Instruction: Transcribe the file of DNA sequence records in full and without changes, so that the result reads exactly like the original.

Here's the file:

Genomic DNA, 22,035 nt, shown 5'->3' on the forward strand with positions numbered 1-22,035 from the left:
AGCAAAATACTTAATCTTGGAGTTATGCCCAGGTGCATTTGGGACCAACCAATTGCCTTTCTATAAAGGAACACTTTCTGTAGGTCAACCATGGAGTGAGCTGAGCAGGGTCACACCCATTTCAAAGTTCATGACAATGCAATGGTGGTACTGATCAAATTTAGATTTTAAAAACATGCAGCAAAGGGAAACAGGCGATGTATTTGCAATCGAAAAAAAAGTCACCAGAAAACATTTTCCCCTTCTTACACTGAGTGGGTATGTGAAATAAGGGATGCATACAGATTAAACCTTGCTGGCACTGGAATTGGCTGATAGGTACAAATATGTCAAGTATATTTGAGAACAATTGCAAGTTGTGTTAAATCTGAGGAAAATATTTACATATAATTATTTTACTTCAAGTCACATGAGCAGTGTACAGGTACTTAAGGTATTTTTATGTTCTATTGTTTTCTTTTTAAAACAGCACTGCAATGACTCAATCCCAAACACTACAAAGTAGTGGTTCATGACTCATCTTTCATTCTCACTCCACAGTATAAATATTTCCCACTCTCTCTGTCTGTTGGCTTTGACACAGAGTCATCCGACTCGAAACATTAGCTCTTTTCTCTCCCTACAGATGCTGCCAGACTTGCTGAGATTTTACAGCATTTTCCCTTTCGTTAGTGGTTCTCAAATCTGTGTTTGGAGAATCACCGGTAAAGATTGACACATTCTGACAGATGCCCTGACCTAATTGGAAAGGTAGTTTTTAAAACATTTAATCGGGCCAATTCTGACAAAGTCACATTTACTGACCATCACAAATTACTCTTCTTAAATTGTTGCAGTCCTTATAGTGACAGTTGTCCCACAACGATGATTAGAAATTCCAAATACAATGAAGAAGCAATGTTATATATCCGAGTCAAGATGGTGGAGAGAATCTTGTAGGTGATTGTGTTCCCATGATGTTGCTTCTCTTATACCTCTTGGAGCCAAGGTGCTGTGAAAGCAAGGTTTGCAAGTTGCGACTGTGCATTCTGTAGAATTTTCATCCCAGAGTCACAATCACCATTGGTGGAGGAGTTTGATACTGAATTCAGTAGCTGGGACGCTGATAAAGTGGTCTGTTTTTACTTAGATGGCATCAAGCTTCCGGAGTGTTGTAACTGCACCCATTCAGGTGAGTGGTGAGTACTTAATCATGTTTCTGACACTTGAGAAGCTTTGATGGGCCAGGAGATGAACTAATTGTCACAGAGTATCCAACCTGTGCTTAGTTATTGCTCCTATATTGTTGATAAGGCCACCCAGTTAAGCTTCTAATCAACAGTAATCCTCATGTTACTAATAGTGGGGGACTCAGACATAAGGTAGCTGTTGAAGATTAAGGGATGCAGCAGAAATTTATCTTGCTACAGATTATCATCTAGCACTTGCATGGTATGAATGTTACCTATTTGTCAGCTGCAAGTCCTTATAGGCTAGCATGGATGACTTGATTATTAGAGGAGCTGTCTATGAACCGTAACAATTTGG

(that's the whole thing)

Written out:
Genomic DNA, 22,035 nt, shown 5'->3' on the forward strand with positions numbered 1-22,035 from the left:
AGCAAAATACTTAATCTTGGAGTTATGCCCAGGTGCATTTGGGACCAACCAATTGCCTTTCTATAAAGGAACACTTTCTGTAGGTCAACCATGGAGTGAGCTGAGCAGGGTCACACCCATTTCAAAGTTCATGACAATGCAATGGTGGTACTGATCAAATTTAGATTTTAAAAACATGCAGCAAAGGGAAACAGGCGATGTATTTGCAATCGAAAAAAAAGTCACCAGAAAACATTTTCCCCTTCTTACACTGAGTGGGTATGTGAAATAAGGGATGCATACAGATTAAACCTTGCTGGCACTGGAATTGGCTGATAGGTACAAATATGTCAAGTATATTTGAGAACAATTGCAAGTTGTGTTAAATCTGAGGAAAATATTTACATATAATTATTTTACTTCAAGTCACATGAGCAGTGTACAGGTACTTAAGGTATTTTTATGTTCTATTGTTTTCTTTTTAAAACAGCACTGCAATGACTCAATCCCAAACACTACAAAGTAGTGGTTCATGACTCATCTTTCATTCTCACTCCACAGTATAAATATTTCCCACTCTCTCTGTCTGTTGGCTTTGACACAGAGTCATCCGACTCGAAACATTAGCTCTTTTCTCTCCCTACAGATGCTGCCAGACTTGCTGAGATTTTACAGCATTTTCCCTTTCGTTAGTGGTTCTCAAATCTGTGTTTGGAGAATCACCGGTAAAGATTGACACATTCTGACAGATGCCCTGACCTAATTGGAAAGGTAGTTTTTAAAACATTTAATCGGGCCAATTCTGACAAAGTCACATTTACTGACCATCACAAATTACTCTTCTTAAATTGTTGCAGTCCTTATAGTGACAGTTGTCCCACAACGATGATTAGAAATTCCAAATACAATGAAGAAGCAATGTTATATATCCGAGTCAAGATGGTGGAGAGAATCTTGTAGGTGATTGTGTTCCCATGATGTTGCTTCTCTTATACCTCTTGGAGCCAAGGTGCTGTGAAAGCAAGGTTTGCAAGTTGCGACTGTGCATTCTGTAGAATTTTCATCCCAGAGTCACAATCACCATTGGTGGAGGAGTTTGATACTGAATTCAGTAGCTGGGACGCTGATAAAGTGGTCTGTTTTTACTTAGATGGCATCAAGCTTCCGGAGTGTTGTAACTGCACCCATTCAGGTGAGTGGTGAGTACTTAATCATGTTTCTGACACTTGAGAAGCTTTGATGGGCCAGGAGATGAACTAATTGTCACAGAGTATCCAACCTGTGCTTAGTTATTGCTCCTATATTGTTGATAAGGCCACCCAGTTAAGCTTCTAATCAACAGTAATCCTCATGTTACTAATAGTGGGGGACTCAGACATAAGGTAGCTGTTGAAGATTAAGGGATGCAGCAGAAATTTATCTTGCTACAGATTATCATCTAGCACTTGCATGGTATGAATGTTACCTATTTGTCAGCTGCAAGTCCTTATAGGCTAGCATGGATGACTTGATTATTAGAGGAGCTGTCTATGAACCGTAACAATTTGG